This story met with greater network resistance than had any script since the original pilot. "CBS didn't want that show done at all," Norman Lear told interviewers Horace Newcomb and Robert Alley in their book The Producer's Medium. "It was the first time that I said, 'If you know what America wants and what America will fall apart over--then you produce the show.' At the last moment they allowed us to make the show. Nothing happened, the network didn't fall apart. States did not secede from the union. America even liked it."

23 The Insurance Is Canceled    First Aired: November 27,1971
Writers: Lee Kalcheim, Michael Ross, Bernie West
Story: Lee Kalcheim
Director: John Rich
Guest Stars: Philip Proctor, Rafael Campos

Archie lays off a Puerto Rican worker during a cutback at the dock; and his homeowner's policy is canceled when his neighborhood is redlined as a bad risk.

24 The Man in the Street    First Aired: December 4, 1971
Writers: Lennie Weinrib, Paul Harrison, Don Nicholl
Story: Lennie Weinrib, Paul Harrison
Director: John Rich
Guest Stars: Jack Griffin, Neil J. Schwartz, Bob Hastings

Archie Bunker anticipates becoming the voice of the American working man when his man-on-the-street interview is scheduled to appear on Walter Cronkite's Evening News.

Bob Hastings, the sniveling Lieutenant Carpenter from McHale's Navy, would appear as Tommy Kelcy, the proprietor of Archie's favorite watering hole, until it changed hands in the eighth year.

25 Cousin Maude's Visit    First Aired: December 11, 1971
Writers: Philip Mishkin, Michael Ross, Bernie West
Story: Philip Mishkin
Director: John Rich
Guest Star: Bea Arthur

Edith's feisty cousin, Maude, drops in for a visit during a flu epidemic at the Bunker House.

Like many All in the Family guest stars, Bea Arthur was a successful New York actress whom Norman Lear recruited to play a particularly juicy role--Edith's twice-divorced and fearlessly outspoken cousin, Maude, the first woman to fight Archie Bunker to a standoff. The sparks that erupted during their confrontation weren't lost on CBS program chief Fred Silverman, who convinced the producers that they'd stumbled onto something. Maude premiered the following fall, the first spin-off in what would become Norman Lear's prime-time dynasty.

26 Christmas Day at the Bunkers    First Aired: December 18, 1971
Writer: Don Nicholl
Director: John Rich
Guest Stars: Peggy Doyle, Noam Pitlik, Mel Stewart, Isabel Sanford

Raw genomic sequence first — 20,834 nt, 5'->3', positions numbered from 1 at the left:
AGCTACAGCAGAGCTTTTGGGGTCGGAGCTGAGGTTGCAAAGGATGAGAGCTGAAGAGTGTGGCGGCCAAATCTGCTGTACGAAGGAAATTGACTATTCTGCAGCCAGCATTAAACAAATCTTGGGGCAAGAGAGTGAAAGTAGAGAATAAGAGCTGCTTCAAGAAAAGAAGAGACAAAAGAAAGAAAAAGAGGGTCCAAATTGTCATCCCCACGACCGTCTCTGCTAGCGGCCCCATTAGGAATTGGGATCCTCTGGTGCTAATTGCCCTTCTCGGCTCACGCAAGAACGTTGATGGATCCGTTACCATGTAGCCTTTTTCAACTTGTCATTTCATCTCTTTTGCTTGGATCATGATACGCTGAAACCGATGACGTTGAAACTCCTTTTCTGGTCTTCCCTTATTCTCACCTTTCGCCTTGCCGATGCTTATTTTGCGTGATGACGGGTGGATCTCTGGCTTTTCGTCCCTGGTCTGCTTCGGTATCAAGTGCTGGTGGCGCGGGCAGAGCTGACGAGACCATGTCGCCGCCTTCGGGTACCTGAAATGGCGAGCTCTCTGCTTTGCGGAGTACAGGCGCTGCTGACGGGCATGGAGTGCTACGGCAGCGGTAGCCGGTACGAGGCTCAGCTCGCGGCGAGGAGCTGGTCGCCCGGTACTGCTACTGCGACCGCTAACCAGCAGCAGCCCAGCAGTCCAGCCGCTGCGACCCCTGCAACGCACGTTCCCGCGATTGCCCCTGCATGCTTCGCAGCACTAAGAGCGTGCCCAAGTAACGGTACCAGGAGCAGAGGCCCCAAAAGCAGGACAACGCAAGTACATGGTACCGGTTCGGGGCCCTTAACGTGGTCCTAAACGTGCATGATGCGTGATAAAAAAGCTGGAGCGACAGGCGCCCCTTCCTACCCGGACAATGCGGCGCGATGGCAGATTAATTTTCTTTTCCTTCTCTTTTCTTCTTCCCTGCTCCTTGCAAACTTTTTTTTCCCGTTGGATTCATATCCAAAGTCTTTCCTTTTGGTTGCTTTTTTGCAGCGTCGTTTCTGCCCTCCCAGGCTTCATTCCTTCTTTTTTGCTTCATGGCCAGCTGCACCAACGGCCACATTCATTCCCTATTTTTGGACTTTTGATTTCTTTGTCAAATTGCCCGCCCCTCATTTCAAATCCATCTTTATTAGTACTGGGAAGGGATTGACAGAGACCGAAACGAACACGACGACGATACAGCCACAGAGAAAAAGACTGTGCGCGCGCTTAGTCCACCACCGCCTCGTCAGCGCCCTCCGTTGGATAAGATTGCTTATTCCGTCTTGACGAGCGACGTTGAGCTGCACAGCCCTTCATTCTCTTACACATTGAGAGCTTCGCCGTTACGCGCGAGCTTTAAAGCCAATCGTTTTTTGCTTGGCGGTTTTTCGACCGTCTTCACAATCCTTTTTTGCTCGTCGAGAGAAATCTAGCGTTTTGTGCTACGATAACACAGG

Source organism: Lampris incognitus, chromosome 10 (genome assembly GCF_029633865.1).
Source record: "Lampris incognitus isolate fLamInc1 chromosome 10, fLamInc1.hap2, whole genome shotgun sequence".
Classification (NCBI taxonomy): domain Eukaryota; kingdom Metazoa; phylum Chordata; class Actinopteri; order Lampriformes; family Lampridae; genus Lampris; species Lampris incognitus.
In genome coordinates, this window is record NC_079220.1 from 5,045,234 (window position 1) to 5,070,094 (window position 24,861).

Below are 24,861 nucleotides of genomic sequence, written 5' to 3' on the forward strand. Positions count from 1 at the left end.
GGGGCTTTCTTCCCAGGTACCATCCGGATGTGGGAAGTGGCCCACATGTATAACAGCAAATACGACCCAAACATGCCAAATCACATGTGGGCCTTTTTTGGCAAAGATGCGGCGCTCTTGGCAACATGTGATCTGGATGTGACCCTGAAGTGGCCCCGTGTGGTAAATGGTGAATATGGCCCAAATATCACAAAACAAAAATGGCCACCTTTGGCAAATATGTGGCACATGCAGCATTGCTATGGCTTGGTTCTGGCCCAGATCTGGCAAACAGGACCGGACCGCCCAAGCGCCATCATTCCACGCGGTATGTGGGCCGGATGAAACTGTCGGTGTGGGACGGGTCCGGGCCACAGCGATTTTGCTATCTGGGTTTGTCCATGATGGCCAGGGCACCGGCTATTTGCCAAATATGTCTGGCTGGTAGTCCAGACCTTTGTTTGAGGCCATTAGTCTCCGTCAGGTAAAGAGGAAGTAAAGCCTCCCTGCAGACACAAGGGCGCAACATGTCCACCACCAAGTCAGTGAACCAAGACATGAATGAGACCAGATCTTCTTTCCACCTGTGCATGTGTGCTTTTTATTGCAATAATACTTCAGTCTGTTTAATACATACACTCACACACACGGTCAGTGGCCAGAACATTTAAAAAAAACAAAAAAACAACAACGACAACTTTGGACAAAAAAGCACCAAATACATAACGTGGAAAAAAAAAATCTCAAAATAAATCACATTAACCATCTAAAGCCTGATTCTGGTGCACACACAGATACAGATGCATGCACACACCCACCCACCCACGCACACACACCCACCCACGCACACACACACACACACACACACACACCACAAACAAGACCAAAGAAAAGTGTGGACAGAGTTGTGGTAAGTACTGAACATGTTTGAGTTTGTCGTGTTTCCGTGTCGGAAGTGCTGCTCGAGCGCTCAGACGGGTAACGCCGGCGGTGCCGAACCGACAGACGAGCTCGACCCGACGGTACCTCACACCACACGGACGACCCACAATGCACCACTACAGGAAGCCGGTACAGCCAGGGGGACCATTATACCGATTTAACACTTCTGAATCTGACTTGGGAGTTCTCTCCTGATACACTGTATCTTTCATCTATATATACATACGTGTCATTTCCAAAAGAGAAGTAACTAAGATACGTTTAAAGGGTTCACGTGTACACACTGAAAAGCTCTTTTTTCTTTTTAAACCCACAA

Archie casts a pall on the family's Yuletide spirits when he complains that he was passed over for this year's Christmas bonus.

27 The Elevator Story    First Aired: January 1, 1972
Writer: Alan J. Levitt
Director: John Rich
Guest Stars: Roscoe Lee Browne, Eileen Brennan, Hector Elizondo, Edith Diaz

Archie gets caught in an elevator, along with a pregnant Puerto Rican and her husband, an aging hippie, and an erudite black businessman.

Naturally, the expectant mother gives birth while stranded in the elevator. But instead of the unbearable slapstick TV has taught us to expect from such stock situations, we're treated to a privileged moment. As each of the passengers succumbs to the charm of the newborn infant, even Archie Bunker drops his defenses long enough to join the spontaneous celebration of a new life, and we see the birth through his eyes.

According to Carroll O'Connor, that sublime moment wasn't even written into the original script. "The situation was thought to be a real howl," the actor wrote in TV Guide. "I was sure the way it was written, crudely and incredibly, would evoke audience revulsion." The solution came only after the actor stormed off the set, the pages of his script scattered on the floor. Producer Norman Lear intervened and finally convinced him to join the other actors in improvising a new ending, coached by Lear and director John Rich. Their revisions were incorporated into the final episode, and as O'Connor recalls, "We found a way to save the childbirth and make it a touching sequence."

28 Edith's Problem    First Aired: January 8, 1972
Writer: Burt Styler
Story: Burt Styler, Steve Zacharias
Director: John Rich
Guest Star: Jeannie Linero

Edith is suddenly moody and irritable with the approach of menopause.

A welcome stretch for Emmy winner Jean Stapleton. The actress had such a firm grasp on Edith's personality that even the severe mood swings brought on by her hot flashes seem absolutely in character. By the second year, the writers played catch-up to keep pace with Stapleton's portrayal, which had evolved to a depth that was barely suggested in the early scripts.